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Transl Androl Urol. 2017 Aug;6(4):773-782. doi: 10.21037/tau.2017.06.28.

Complications: acknowledging, managing, and coping with human error.

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Division of Urology, Southern Illinois University, Springfield, IL, USA.
Department of Surgery, University Health Network, University of Toronto, Toronto, ON, Canada.


Errors are inherent in medicine due to the imperfectness of human nature. Health care providers may have a difficult time accepting their fallibility, acknowledging mistakes, and disclosing errors. Fear of litigation, shame, blame, and concern about reputation are just some of the barriers preventing physicians from being more candid with their patients, despite the supporting body of evidence that patients cite poor communication and lack of transparency as primary drivers to file a lawsuit in the wake of a medical complication. Proper error disclosure includes a timely explanation of what happened, who was involved, why the error occurred, and how it will be prevented in the future. Medical mistakes afford the opportunity for individuals and institutions to be candid about their weaknesses while improving patient care processes. When a physician takes the Hippocratic Oath they take on a tremendous sense of responsibility for the care of their patients, and often bear the burden of their mistakes in isolation. Physicians may struggle with guilt, shame, and a crisis of confidence, which may thwart efforts to identify areas for improvement that can lead to meaningful change. Coping strategies for providers include discussing the event with others, seeking professional counseling, and implementing quality improvement projects. Physicians and health care organizations need to find adaptive ways to deal with complications that will benefit patients, providers, and their institutions.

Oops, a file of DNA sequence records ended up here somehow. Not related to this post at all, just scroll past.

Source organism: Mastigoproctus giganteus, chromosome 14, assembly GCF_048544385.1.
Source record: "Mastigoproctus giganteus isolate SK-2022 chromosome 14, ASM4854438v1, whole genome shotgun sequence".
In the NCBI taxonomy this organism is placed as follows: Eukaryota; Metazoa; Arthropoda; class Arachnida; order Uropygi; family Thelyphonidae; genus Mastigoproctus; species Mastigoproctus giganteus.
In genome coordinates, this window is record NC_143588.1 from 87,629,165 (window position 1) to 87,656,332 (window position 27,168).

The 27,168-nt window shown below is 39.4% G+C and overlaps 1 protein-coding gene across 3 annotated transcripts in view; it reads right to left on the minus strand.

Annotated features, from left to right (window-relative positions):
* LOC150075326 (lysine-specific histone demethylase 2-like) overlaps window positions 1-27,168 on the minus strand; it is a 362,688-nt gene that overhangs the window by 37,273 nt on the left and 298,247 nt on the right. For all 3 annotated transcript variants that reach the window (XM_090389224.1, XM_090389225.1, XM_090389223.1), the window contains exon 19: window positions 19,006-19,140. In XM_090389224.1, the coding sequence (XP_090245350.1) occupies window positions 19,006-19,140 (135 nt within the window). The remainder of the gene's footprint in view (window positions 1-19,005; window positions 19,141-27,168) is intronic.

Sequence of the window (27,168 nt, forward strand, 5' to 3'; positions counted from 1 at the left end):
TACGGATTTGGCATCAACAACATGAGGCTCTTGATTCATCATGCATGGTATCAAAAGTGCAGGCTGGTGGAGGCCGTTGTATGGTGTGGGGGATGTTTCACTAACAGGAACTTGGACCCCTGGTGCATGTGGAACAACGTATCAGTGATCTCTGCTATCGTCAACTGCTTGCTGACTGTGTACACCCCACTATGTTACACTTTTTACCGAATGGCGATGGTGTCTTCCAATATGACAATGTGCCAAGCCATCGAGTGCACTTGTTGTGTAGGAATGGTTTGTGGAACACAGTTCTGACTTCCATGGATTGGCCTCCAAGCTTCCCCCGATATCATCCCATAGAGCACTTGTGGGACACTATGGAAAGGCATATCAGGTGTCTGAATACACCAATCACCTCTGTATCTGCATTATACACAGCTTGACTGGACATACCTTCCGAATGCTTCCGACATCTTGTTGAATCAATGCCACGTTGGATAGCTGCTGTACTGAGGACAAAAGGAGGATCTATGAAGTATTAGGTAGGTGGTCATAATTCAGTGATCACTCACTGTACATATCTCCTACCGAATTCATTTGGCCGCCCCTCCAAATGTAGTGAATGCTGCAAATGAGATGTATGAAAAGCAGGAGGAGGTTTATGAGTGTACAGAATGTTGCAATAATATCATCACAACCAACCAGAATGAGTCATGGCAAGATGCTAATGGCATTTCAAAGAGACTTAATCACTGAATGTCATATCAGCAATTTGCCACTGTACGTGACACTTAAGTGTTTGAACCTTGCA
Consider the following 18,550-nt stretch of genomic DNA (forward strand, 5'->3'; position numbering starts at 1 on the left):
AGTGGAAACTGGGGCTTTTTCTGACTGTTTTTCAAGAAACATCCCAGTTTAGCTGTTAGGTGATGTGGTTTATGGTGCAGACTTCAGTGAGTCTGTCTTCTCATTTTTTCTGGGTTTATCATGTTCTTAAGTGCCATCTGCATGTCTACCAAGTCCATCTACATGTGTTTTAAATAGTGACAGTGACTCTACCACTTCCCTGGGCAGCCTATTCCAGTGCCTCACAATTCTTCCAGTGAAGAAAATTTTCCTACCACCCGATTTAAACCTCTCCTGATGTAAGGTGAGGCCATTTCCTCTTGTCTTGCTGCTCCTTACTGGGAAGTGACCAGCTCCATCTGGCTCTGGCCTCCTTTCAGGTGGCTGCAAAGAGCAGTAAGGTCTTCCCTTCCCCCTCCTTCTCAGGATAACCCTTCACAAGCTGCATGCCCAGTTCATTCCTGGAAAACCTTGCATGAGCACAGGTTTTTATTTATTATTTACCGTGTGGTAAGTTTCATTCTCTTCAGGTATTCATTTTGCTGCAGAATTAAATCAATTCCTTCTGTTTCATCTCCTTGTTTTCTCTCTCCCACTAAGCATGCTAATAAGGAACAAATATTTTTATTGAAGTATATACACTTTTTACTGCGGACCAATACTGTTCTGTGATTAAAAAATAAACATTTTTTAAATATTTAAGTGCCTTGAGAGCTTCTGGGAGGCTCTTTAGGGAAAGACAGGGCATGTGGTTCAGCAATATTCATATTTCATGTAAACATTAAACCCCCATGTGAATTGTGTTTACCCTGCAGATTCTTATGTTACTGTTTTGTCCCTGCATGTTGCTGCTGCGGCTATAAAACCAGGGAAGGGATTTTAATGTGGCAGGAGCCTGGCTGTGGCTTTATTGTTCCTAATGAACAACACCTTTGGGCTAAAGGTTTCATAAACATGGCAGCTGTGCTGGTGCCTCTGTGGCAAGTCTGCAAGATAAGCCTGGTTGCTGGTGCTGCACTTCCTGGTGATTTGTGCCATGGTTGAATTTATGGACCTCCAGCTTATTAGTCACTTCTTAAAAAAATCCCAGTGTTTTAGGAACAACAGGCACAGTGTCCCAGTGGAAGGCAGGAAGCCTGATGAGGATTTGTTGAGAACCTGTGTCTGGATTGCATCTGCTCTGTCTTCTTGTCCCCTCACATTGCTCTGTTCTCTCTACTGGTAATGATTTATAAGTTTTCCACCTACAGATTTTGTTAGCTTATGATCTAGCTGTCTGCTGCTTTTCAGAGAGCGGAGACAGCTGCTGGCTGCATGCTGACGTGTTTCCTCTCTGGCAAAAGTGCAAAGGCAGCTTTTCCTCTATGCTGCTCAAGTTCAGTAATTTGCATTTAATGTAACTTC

Complication; coping; medical error; physician burnout

Conflict of interest statement

Conflicts of Interest: The authors have no conflicts of interest to declare.

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